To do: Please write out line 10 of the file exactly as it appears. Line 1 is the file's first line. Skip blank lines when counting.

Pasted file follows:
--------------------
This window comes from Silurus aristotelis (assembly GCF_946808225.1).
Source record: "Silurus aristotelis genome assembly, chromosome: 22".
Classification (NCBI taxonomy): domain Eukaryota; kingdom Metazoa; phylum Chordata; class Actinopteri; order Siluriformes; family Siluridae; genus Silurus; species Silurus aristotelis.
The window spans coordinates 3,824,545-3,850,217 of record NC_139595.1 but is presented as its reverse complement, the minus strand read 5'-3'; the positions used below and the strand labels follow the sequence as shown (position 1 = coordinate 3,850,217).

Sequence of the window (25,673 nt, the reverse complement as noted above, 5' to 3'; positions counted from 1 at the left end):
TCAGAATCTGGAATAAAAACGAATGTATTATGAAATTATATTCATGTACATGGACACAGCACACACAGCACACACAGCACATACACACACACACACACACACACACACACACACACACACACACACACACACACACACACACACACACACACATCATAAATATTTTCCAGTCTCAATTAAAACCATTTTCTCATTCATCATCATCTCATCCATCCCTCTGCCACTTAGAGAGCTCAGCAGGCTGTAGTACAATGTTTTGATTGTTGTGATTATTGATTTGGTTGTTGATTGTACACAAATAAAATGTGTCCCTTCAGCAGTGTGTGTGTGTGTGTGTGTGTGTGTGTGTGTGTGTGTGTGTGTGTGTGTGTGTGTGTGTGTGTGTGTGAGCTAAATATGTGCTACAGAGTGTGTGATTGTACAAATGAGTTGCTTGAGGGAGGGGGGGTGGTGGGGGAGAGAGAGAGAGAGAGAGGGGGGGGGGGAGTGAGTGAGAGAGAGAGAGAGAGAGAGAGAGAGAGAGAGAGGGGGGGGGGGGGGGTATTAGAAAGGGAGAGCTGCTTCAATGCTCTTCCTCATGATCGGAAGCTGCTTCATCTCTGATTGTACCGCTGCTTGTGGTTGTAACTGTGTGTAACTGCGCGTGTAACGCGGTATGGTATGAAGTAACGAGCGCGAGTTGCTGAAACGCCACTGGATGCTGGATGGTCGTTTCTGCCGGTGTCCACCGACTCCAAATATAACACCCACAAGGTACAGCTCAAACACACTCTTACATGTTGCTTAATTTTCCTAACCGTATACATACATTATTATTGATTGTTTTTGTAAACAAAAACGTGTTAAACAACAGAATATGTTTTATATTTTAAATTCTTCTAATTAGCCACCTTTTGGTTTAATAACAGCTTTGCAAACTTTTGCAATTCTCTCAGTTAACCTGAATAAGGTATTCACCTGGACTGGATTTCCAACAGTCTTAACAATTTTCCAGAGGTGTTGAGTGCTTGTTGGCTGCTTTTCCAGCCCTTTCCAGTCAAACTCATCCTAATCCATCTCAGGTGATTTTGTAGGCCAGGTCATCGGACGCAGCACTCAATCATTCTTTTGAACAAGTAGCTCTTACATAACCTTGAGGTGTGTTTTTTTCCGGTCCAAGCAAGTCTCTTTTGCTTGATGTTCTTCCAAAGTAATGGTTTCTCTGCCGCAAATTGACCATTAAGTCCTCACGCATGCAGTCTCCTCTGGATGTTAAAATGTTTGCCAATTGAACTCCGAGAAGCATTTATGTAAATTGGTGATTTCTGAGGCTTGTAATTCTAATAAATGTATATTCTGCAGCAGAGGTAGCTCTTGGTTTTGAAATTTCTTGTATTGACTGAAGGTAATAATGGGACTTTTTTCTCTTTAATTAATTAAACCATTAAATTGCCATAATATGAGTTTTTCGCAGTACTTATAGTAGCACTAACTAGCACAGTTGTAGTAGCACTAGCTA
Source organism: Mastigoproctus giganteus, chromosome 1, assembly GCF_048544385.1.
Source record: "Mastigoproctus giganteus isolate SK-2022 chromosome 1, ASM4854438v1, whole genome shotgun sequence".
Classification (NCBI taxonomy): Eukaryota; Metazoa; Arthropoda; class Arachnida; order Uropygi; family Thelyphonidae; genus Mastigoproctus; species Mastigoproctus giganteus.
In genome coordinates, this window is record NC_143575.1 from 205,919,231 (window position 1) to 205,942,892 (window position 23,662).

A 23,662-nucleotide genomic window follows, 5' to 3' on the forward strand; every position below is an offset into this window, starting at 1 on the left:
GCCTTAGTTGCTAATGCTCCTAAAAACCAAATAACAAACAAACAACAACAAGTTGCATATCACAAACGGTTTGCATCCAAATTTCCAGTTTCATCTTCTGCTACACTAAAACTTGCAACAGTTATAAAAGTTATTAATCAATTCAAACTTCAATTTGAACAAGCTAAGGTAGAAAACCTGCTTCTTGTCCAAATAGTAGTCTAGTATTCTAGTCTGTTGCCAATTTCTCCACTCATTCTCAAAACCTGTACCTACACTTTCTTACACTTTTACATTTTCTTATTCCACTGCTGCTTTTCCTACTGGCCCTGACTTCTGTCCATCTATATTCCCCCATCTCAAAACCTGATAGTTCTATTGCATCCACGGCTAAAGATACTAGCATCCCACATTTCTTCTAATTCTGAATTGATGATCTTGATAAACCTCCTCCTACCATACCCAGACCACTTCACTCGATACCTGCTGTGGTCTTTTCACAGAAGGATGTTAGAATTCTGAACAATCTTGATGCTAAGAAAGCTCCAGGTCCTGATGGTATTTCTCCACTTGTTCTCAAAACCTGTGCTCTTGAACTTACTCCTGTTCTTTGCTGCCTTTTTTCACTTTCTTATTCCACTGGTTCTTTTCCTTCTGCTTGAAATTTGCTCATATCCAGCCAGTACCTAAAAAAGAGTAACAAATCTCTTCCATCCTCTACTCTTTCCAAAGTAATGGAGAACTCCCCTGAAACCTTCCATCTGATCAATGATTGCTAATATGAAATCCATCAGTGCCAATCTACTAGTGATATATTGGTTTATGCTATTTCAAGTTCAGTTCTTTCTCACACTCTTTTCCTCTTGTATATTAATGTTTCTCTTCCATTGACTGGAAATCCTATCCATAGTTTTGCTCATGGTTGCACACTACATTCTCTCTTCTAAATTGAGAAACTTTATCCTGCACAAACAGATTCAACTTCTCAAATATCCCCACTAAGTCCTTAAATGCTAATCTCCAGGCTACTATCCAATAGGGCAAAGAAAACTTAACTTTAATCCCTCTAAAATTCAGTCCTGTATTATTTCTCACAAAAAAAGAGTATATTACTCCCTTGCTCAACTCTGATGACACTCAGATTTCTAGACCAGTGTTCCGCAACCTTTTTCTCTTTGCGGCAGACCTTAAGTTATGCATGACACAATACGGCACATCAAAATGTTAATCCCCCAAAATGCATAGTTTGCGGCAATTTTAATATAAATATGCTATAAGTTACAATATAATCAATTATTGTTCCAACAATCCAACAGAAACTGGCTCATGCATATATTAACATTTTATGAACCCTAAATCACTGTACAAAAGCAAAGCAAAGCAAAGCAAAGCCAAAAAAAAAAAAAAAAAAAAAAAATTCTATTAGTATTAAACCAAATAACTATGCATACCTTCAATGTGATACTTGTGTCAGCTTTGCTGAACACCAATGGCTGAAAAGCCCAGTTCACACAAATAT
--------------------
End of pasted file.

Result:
In genome coordinates, this window is record NC_143575.1 from 205,919,231 (window position 1) to 205,942,892 (window position 23,662).